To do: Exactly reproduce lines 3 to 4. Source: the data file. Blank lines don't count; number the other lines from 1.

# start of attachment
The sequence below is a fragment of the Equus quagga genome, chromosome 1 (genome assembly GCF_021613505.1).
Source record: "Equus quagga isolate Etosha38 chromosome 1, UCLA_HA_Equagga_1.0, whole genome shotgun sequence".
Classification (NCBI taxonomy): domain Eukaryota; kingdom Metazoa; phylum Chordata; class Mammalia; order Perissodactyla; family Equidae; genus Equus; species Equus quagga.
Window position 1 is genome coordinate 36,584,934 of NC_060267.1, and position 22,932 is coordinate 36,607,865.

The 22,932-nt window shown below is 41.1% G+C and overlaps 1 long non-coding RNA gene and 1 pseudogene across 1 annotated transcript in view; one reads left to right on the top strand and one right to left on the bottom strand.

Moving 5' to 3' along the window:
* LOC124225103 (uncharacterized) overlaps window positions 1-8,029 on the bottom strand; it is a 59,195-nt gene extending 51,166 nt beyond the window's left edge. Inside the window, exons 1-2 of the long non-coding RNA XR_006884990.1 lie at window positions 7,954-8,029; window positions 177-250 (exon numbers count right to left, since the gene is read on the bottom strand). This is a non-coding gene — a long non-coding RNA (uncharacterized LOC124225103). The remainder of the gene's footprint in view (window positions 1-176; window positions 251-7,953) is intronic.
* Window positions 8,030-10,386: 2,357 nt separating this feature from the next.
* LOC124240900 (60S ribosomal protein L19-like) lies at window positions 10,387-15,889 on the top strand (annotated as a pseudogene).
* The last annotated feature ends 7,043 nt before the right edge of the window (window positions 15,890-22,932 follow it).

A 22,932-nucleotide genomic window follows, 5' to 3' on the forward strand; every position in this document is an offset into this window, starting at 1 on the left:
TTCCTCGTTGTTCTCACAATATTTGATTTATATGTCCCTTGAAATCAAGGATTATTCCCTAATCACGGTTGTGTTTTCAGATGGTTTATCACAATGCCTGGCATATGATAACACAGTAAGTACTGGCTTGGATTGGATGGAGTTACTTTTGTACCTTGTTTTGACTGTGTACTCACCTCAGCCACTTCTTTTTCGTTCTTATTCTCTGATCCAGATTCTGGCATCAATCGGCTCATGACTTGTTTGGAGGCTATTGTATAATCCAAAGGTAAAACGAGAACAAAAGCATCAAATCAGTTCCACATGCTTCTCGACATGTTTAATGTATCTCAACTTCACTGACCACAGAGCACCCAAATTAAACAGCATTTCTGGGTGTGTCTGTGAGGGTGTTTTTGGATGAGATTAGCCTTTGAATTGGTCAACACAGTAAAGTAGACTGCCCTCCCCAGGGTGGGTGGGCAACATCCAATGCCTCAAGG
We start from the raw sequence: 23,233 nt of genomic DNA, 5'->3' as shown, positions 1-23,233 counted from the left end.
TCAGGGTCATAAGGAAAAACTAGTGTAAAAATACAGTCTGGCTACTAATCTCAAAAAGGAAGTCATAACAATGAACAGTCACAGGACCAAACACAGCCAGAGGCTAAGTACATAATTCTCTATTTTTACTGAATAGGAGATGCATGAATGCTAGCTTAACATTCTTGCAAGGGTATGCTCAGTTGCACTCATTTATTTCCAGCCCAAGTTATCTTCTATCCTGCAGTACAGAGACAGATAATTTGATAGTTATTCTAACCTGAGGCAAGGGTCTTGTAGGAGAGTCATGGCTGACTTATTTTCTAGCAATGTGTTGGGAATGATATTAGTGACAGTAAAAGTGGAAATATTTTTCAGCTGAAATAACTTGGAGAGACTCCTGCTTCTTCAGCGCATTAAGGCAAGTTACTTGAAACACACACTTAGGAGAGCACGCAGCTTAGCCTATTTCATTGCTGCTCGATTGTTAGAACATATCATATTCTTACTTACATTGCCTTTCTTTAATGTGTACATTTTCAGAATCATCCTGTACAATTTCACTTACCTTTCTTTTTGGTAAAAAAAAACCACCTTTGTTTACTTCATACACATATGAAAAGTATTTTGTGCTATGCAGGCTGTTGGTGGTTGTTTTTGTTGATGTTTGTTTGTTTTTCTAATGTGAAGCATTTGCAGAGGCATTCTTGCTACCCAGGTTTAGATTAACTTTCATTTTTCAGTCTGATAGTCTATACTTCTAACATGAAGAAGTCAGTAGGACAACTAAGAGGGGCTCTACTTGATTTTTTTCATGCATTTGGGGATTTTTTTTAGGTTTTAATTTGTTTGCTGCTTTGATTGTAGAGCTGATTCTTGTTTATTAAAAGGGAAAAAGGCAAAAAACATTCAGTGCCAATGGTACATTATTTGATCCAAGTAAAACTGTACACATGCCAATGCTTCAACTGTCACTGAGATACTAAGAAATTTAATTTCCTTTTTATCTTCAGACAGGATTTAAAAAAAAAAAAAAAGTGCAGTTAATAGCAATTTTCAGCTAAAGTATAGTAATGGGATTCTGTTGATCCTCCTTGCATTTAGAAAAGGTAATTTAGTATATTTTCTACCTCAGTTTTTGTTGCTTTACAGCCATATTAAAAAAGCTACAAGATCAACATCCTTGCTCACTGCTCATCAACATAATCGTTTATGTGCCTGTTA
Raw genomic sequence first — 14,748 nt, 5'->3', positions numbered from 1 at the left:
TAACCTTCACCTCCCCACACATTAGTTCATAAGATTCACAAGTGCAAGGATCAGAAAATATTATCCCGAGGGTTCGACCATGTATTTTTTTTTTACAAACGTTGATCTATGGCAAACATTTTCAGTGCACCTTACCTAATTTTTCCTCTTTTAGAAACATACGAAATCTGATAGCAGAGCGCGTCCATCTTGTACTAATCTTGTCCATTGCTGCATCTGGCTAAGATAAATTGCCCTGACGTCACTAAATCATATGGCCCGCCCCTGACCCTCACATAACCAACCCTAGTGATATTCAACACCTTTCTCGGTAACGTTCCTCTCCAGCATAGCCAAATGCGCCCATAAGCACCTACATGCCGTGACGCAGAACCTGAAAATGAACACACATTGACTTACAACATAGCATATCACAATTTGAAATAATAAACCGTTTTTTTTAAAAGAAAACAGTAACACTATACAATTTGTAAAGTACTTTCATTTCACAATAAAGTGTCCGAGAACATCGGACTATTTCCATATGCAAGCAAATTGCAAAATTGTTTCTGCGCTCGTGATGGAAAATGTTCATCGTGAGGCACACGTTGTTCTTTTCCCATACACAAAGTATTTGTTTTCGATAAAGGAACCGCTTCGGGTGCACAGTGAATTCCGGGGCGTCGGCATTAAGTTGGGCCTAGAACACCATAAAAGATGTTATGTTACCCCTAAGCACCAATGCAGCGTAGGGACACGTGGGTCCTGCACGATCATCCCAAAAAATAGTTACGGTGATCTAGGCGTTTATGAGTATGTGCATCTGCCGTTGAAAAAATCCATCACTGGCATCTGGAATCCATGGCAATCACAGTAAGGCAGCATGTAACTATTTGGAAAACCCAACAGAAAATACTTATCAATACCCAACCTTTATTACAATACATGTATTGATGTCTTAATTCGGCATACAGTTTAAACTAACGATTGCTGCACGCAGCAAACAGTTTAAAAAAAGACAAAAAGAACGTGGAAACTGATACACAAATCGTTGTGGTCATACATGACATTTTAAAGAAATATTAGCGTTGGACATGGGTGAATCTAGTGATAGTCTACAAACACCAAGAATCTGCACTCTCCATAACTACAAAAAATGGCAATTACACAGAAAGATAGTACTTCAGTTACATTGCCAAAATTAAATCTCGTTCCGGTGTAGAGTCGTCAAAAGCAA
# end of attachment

Classification (NCBI taxonomy): domain Eukaryota; kingdom Metazoa; phylum Chordata; class Mammalia; order Perissodactyla; family Equidae; genus Equus; species Equus quagga.
Window position 1 is genome coordinate 36,584,934 of NC_060267.1, and position 22,932 is coordinate 36,607,865.